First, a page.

Typeface, Serifs and Sans Serifs and reading Comprehension, Preference, Motivation and Performance.
As stated by (Oberoi, 2013), typography can be referred to as an emotional, personality and dramatic means that complements the printed material; it conceals the information registered in the mind of the reader making it easier to comprehend. Typefaces and fonts happen to fall under typography where typeface is a family of fonts made up of a collection of symbols, characters, letters and numbers that share the same design whereas font is a typeface set in a specific size, weight and style. An example of a font is Baskerville Old Face Bold at 11 points.
The interaction of typefaces is keen to the simplicity with which text is read. It is more comfortable when the typeface is reader-friendly and takes into consideration the design of the type which includes the thick and thin strokes; and the x-height, which considerably differs from typeface to typeface affecting the appearance of the type by making it look bigger or smaller (Oberoi, 2013).
Some important elements under typography are serifs, sans serifs, scripts and decorative typefaces (Oberoi, 2013). Most typefaces for children are sans serif. Serifs have minimal upshot on legibility in adult readers as shown in Visual psychophysical studies (Arditi & Cho, 2005), and studies in children concur (Walker & Reynolds, 2003, 2004).
It has been argued by Burt (1959) and others that serif typefaces, which have small extensions at the end of a letter, are not just decorative, but have a definite role to play in telling apart individual letters and numbers. Serifs are used to lead the eye in a horizontal stream. The unavailability of serifs is said to lead to a vertical stress in sans serifs which is considered to compete with the horizontal stream of reading according to (De Lange et al., 1993). Serifs cannot in any way be said to “lead the eye”. In 1878 Professor Emile Javal of the University of Paris established that the eyes did not proceed along a line of text in one smooth sweep, but in a series of quick lurches which he referred to as “saccadic movements” (Spencer, 1968, p. 13 ; Rayner & Pollatsek, 1989, pp. 113-123).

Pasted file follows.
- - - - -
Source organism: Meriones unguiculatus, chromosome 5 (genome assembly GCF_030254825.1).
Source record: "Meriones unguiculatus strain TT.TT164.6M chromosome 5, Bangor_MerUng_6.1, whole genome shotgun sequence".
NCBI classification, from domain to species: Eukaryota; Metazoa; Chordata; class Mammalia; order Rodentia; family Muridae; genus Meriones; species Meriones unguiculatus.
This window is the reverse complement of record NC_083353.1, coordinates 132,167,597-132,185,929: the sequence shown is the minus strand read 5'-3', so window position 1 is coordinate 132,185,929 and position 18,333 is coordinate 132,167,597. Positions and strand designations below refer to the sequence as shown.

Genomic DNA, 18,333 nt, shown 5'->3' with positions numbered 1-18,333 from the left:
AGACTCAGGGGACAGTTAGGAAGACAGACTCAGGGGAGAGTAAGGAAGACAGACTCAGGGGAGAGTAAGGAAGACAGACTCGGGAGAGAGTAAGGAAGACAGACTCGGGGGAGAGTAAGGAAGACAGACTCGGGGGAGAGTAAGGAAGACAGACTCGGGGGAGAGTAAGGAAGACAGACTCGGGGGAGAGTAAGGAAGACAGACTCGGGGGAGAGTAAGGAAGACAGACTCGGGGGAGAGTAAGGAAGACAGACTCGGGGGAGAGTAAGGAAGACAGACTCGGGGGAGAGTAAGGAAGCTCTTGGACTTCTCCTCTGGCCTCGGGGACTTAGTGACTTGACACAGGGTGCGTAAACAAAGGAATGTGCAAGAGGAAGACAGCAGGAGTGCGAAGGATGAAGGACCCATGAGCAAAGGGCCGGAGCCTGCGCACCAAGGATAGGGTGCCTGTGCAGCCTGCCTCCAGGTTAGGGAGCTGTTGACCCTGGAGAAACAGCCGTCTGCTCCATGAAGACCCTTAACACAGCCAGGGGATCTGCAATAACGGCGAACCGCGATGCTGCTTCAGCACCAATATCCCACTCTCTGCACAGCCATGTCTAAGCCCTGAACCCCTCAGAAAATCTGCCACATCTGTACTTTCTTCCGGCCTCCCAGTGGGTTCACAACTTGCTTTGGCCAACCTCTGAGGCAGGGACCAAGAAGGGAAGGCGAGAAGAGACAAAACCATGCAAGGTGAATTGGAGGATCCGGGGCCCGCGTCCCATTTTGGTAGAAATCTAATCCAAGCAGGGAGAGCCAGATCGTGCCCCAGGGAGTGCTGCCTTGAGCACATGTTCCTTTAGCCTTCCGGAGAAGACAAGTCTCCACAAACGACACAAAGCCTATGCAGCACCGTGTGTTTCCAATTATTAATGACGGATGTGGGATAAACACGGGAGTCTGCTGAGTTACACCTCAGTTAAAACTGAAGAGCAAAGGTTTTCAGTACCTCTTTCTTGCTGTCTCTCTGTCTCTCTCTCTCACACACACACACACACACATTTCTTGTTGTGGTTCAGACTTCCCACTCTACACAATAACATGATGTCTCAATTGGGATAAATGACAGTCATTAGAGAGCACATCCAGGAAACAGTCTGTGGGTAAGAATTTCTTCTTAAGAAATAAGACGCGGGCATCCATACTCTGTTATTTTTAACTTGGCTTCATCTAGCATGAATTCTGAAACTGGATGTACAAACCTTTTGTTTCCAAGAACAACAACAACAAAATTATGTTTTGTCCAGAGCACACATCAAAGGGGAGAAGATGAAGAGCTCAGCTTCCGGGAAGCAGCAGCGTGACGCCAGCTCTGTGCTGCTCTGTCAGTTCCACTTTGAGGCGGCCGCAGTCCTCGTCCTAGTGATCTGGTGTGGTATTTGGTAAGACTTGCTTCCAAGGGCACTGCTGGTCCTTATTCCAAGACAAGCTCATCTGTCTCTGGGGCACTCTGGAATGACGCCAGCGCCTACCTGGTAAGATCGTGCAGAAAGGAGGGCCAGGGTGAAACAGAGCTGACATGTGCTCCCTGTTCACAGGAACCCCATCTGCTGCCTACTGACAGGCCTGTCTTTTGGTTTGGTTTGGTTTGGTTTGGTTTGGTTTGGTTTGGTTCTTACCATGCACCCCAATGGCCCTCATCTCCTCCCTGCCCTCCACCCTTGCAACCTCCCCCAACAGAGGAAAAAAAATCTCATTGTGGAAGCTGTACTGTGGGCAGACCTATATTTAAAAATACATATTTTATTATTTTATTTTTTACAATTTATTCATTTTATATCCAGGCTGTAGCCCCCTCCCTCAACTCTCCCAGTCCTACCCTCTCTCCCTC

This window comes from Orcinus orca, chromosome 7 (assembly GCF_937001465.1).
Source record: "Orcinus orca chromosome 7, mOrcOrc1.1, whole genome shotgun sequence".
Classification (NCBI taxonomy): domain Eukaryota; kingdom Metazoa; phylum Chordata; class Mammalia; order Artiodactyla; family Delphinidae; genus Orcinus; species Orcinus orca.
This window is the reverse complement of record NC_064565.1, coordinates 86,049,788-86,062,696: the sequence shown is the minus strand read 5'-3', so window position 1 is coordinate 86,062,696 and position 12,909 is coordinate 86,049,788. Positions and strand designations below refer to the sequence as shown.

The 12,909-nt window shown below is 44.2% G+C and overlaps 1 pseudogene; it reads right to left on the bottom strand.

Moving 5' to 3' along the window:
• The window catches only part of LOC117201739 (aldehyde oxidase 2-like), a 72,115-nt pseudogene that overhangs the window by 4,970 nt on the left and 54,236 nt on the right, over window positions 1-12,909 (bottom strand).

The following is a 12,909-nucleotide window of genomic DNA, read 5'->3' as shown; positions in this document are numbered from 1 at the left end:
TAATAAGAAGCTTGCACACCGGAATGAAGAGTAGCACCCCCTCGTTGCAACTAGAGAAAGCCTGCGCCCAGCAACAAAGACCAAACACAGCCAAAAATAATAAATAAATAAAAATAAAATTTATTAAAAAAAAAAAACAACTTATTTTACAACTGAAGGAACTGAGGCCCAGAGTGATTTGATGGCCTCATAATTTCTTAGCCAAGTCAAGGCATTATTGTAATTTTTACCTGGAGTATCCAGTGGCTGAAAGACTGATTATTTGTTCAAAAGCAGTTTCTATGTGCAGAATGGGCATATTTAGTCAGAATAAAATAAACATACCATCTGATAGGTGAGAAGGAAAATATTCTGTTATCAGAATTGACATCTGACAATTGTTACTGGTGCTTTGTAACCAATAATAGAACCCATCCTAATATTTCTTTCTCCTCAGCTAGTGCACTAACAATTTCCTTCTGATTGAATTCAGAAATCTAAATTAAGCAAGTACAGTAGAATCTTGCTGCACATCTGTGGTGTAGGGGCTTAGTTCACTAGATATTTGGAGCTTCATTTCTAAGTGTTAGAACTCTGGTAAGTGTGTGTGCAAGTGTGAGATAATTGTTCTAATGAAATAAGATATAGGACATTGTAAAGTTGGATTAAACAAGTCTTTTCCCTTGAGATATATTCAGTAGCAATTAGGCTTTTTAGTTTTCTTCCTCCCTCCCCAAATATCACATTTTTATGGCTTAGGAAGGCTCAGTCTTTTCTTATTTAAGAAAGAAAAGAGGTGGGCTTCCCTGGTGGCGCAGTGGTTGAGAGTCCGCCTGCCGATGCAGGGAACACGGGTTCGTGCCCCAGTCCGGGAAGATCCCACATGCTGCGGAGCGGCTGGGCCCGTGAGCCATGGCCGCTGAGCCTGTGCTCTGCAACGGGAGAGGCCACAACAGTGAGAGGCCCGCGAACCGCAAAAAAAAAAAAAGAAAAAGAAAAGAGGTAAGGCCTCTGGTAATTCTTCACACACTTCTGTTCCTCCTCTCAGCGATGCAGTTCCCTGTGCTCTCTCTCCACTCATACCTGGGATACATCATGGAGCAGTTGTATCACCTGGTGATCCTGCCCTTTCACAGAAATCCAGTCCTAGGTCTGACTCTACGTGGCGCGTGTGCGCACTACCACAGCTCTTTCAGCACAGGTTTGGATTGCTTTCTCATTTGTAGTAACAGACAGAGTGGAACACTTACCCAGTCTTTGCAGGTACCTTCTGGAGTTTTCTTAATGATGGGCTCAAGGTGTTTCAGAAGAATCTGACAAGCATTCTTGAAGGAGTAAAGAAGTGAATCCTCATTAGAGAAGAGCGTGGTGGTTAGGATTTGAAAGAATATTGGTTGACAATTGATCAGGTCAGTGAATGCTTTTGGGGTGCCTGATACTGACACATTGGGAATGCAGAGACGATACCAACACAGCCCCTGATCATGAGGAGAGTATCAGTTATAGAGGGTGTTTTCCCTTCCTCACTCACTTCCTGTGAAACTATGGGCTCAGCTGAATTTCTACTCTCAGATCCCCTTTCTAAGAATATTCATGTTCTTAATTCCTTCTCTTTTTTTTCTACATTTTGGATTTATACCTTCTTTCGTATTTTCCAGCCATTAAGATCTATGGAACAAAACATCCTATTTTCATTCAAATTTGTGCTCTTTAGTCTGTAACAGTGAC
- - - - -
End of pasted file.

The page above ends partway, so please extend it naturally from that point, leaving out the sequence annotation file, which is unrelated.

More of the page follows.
It is often claimed that reading large amounts of body text set in sans serif causes fatigue, but there is no evidence to confirm this, as measuring fatigue has not been a concern in the vast majority of legibility research comparing serif and sans serif typefaces. Furthermore, “no satisfactory objective method of measurement has been devised. Subjective assessments of fatigue are subject to change by a great many factors which may be completely unrelated to the experimental situation”. (Reynolds 1979, p313).
Typefaces with larger x-heights are largely read with ease than those with short x-heights, and this is particularly true for children (Strizver, n.d.). The height of the lower case ‘x’ in a typeface is referred to as the X-height and is frequently the better indicator of the apparent size of a typeface than point size (Poulton, 1972; Bix, 2002). Encouraging a large x-height helps typefaces to have a greater relative area within the physical structure of their letterforms such as ‘e’ and ‘c’ which has been set up to increase text readability in some fields (e.g. Burt1959, Tinker 1965). This may be particularly important for children since they often have difficulty discriminating between letters that are standardized in appearance (Watts and Nisbet 1974). to 1974). Consequently, researchers (e.g. Labuz 1988) have pointed out that a typeface’s x-height is often a better determinant of its true or `readable’ size than its point size. Other factors such as stroke thickness, counter size and x-height are likely to deliver a far larger result in keeping the overall identity of a letter form, whether it be through smearing or size reduction (Poulton, 1972; Reynolds, 1979).